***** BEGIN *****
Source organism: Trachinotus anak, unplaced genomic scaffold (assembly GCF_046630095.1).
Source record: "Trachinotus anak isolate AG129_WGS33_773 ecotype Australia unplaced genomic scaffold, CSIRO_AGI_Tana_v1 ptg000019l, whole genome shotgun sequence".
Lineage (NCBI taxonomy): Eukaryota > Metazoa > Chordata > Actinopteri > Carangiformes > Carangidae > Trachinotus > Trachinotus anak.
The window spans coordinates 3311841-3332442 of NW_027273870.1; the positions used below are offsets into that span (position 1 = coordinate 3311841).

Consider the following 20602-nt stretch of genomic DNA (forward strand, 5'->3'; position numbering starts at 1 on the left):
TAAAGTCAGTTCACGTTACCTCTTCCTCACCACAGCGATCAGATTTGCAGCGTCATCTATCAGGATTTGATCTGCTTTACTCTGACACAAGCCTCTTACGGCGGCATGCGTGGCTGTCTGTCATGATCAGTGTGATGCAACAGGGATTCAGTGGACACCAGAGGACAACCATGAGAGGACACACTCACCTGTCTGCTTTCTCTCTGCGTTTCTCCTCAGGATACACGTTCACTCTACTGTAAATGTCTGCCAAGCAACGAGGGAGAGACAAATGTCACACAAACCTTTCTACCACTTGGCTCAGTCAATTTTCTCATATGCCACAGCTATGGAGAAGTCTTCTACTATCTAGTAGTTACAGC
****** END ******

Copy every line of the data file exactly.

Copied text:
Source organism: Trachinotus anak, unplaced genomic scaffold (assembly GCF_046630095.1).
Source record: "Trachinotus anak isolate AG129_WGS33_773 ecotype Australia unplaced genomic scaffold, CSIRO_AGI_Tana_v1 ptg000019l, whole genome shotgun sequence".
Lineage (NCBI taxonomy): Eukaryota > Metazoa > Chordata > Actinopteri > Carangiformes > Carangidae > Trachinotus > Trachinotus anak.
The window spans coordinates 3311841-3332442 of NW_027273870.1; the positions used below are offsets into that span (position 1 = coordinate 3311841).

Consider the following 20602-nt stretch of genomic DNA (forward strand, 5'->3'; position numbering starts at 1 on the left):
TAAAGTCAGTTCACGTTACCTCTTCCTCACCACAGCGATCAGATTTGCAGCGTCATCTATCAGGATTTGATCTGCTTTACTCTGACACAAGCCTCTTACGGCGGCATGCGTGGCTGTCTGTCATGATCAGTGTGATGCAACAGGGATTCAGTGGACACCAGAGGACAACCATGAGAGGACACACTCACCTGTCTGCTTTCTCTCTGCGTTTCTCCTCAGGATACACGTTCACTCTACTGTAAATGTCTGCCAAGCAACGAGGGAGAGACAAATGTCACACAAACCTTTCTACCACTTGGCTCAGTCAATTTTCTCATATGCCACAGCTATGGAGAAGTCTTCTACTATCTAGTAGTTACAGC